The Foreign Minister, Julie Bishop, and the Special Minister of State, Senator Michael Ronaldson, have delivered speeches at ANZAC Day services overseas.
Ronaldson, who is also the Minister Assisting the Prime Minister for the Centenary of ANZAC, spoke at the Gallipoli Dawn Service and the Lone Pine Service, in Turkey.
Bishop spoke at the Dawn Service at Villers-Brettonneux, in France.
Gallipoli Dawn Service
- Listen to Ronaldson’s Dawn Service speech (7m)
- Listen to the Gallipoli Dawn Service in full (58m)
Villers-Brettonneux Dawn Service
- Listen to Julie Bishop at Villers-Brettonneux (6m)
- Listen to the Villers-Brettonneux Dawn Service in full (59m)
This morning we honour the men and women who embody the very best qualities of humanity, and of our country Australia.
Selfless, disciplined, and tenacious – Australian soldiers won a strategically significant battle here at Villers-Bretonneux on the 25th of April, 1918.
They helped stop the German offensive and hasten victory for the allies to restore peace in Europe and the wider world.
It is hard to rationalise how this setting – today so sombre and yet serene – could once have been the scene of a ferocious battle recognised as one of the great Australian victories in the First World War.
No longer the fresh, perhaps naïve boys of the ANZAC landing three years before – the Australian Imperial Force of 1918 was battle-hardened, canny and fiercely brave.
One British officer, Brigadier General Grogan called the victory at Villers-Bretonneux ‘perhaps the greatest individual feat of the war’.
A British gunner wrote of the Australians: “The Australians held the line, and never was the line held better. Villers-Bret was held intact by an army of great-hearted men who were afraid of nothing on Earth. . . I and the rest of us made friends forever of the loose-belted Aussies”.
Villers-Bretonneux was part of that crucial transition during the First World War, when Australia came of age.
Today, I reflect particularly on the many boys and men from my state of Western Australia, who took up arms, leaving their families and loved ones, their friends and colleagues – to be engulfed by the huge tide of the Great War.
Sergeant Charles Stokes and Lieutenant Clifford Sadlier, both from suburbs now within my electorate of Curtin – were awarded the Distinguished Conduct Medal and the Victoria Cross respectively for their bravery and leadership during the second battle of Villiers-Bretonneux.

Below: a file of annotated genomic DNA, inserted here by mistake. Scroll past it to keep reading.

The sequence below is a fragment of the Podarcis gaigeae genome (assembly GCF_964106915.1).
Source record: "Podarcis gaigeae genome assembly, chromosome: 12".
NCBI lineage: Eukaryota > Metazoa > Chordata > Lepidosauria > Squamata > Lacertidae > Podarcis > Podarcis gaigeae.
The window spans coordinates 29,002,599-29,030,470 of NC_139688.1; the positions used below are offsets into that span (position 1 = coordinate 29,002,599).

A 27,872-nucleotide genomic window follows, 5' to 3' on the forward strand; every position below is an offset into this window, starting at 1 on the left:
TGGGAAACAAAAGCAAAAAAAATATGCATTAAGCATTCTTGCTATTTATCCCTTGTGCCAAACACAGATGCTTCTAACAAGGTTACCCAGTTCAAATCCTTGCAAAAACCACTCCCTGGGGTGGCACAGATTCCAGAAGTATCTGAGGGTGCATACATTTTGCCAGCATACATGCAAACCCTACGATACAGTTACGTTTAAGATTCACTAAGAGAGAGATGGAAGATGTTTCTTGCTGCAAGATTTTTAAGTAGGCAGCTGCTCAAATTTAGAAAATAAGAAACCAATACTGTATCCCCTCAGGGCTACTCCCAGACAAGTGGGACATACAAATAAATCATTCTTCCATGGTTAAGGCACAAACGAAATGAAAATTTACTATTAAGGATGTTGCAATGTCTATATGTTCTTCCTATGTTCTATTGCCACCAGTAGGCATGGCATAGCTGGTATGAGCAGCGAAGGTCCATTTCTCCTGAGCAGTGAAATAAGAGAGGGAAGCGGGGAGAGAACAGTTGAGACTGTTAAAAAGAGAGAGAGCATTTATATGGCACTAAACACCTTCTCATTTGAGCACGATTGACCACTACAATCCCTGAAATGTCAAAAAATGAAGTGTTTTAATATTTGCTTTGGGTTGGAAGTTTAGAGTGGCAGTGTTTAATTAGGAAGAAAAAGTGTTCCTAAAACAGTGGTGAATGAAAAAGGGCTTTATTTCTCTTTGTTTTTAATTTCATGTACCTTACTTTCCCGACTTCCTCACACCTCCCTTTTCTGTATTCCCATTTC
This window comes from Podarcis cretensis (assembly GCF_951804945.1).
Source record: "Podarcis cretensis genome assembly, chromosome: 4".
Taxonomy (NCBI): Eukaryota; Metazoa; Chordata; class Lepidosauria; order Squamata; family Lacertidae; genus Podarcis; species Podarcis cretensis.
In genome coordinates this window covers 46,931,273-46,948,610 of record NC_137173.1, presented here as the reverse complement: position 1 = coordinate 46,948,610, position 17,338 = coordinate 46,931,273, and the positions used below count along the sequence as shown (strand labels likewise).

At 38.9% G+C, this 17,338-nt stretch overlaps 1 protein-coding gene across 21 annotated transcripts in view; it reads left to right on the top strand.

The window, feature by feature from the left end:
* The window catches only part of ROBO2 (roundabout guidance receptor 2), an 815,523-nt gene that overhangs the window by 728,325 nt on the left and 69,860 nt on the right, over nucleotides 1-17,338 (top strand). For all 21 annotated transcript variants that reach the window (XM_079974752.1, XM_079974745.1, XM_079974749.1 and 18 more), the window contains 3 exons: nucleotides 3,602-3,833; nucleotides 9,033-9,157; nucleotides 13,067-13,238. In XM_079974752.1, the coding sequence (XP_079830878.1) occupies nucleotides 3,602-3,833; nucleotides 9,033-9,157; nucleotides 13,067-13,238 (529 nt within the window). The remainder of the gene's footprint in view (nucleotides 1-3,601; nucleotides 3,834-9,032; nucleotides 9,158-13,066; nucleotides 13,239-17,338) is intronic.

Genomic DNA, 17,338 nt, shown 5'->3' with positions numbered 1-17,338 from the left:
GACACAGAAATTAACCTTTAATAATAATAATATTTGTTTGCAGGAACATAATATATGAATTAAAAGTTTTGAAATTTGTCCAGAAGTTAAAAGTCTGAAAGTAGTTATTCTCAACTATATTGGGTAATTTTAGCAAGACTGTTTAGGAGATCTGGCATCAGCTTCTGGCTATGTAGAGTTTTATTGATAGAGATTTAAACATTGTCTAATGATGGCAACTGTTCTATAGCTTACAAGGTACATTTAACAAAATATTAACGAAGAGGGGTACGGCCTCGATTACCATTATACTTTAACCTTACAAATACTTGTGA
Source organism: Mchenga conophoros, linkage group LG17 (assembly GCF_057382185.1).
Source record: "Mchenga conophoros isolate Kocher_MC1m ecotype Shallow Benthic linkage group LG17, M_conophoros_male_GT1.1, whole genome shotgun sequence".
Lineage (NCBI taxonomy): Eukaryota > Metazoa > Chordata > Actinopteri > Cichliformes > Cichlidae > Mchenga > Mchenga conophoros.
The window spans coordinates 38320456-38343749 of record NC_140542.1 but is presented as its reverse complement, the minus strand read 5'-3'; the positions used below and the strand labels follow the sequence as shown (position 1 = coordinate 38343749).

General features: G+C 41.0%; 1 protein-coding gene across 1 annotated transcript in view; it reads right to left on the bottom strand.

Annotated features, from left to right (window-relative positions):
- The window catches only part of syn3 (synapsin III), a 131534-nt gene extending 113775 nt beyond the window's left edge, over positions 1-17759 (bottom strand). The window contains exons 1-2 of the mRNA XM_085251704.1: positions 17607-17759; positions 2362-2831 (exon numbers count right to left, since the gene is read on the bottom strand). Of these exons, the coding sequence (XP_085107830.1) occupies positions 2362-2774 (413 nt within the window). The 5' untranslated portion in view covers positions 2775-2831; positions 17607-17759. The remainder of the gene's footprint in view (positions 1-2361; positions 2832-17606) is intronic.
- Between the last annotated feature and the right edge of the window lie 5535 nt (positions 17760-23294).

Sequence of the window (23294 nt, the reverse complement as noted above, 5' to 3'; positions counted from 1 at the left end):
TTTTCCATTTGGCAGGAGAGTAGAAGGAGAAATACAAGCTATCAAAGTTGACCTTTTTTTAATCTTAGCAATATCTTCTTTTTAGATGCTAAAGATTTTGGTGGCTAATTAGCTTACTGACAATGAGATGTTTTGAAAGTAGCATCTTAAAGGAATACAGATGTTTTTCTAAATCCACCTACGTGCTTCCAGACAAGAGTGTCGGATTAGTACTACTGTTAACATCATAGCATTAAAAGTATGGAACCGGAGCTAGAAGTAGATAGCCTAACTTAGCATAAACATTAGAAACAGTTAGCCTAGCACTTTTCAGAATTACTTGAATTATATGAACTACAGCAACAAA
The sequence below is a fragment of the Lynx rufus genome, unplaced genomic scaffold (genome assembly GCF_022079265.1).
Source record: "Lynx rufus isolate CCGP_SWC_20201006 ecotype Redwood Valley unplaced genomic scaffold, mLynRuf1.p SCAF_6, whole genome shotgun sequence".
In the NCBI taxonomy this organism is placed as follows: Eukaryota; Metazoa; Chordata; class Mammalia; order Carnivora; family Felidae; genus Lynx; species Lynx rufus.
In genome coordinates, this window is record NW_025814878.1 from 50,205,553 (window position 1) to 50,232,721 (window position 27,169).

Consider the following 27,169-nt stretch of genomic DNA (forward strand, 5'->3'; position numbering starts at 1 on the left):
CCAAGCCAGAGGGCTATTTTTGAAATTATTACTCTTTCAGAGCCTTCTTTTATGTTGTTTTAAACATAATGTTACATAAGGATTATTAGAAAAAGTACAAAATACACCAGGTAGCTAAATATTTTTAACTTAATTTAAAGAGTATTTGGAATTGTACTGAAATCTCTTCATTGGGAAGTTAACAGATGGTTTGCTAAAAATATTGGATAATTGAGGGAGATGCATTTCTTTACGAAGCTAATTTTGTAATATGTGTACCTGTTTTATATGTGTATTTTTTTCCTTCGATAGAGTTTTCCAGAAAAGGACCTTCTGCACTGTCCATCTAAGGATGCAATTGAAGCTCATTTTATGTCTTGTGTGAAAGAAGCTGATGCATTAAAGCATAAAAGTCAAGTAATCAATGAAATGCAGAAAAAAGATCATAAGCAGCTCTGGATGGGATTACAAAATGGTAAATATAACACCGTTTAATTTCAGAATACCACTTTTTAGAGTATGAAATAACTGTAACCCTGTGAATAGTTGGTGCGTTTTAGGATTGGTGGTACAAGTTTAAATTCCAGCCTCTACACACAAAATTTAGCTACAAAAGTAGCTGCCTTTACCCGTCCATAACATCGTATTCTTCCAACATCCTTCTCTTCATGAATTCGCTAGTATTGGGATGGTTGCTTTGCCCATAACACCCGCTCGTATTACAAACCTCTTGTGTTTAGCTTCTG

This was the turning point of battles on the Western Front, as young Australians distinguished themselves in the defence of France and in the defence of freedom.
But I also remember those who fought in earlier battles – the Somme – where on the 15th of April 1917, Lieutenant Charles Pope from Perth was ordered to hold his position to the last.
Surrounded by the enemy, he charged with his weapon into a superior force but was overpowered and died defending his post.
He was posthumously awarded the Victoria Cross for bravery and devotion to duty.
The Somme and Villiers-Bretonneux are two names in the long and bloody roll call of conflicts that helped forge the spirit and identity of the Australian nation.
Today, we have reason to be proud of what all those young Australians achieved almost a century ago, and of the bravery and courage they showed.
The individual experience of each soldier contributes to the greater story of the whole – of what happened here on the Western Front and on the battlefields of Turkey – and of the enormous sacrifices that were made in our nation’s name.
The loss of more than 60,000 Australian lives in World War I from a total population of less than 5 million at that time meant that few, if any, Australians were left untouched by the scourge of war.
Yet the war was no less than the crucible that forged modern Australia.
Over the four years of the First World War, Australia made an increasingly important contribution to the Allied cause.
At the end of the war, Prime Minister Billy Hughes confirmed Australia’s emerging sense of independence and nationhood by ensuring Australia signed the Paris Peace Treaty in its own right, rather than as a member of the British Empire.
For those who survived – the contribution they made to the growth of our nation, our community, our culture and economy was immeasurable.
Returned soldiers made their mark in all walks of Australian post-war life: politics, business, professions, trades, on the land, in the military.
Many returned home to resume their lives of work and family, even though they bore the scars of their wartime service, in body, mind and soul.
We remember too that thousands of Australian women gave war service in countless diverse roles.
This morning, we pay homage to those who survived the war and contributed to the success of Australia as a peace-loving country among the community of nations.
We pay tribute to those who died on these bright fields.
Thousands of young Australian men lie forever buried in this French soil.
But we know they lie in the care of friends.
They will never be forgotten.
- Listen to ‘Abide With Me’ from the Villers-Brettonneux Dawn Service (3m)
- Listen to Ronaldson’s Lone Pine Address (6m)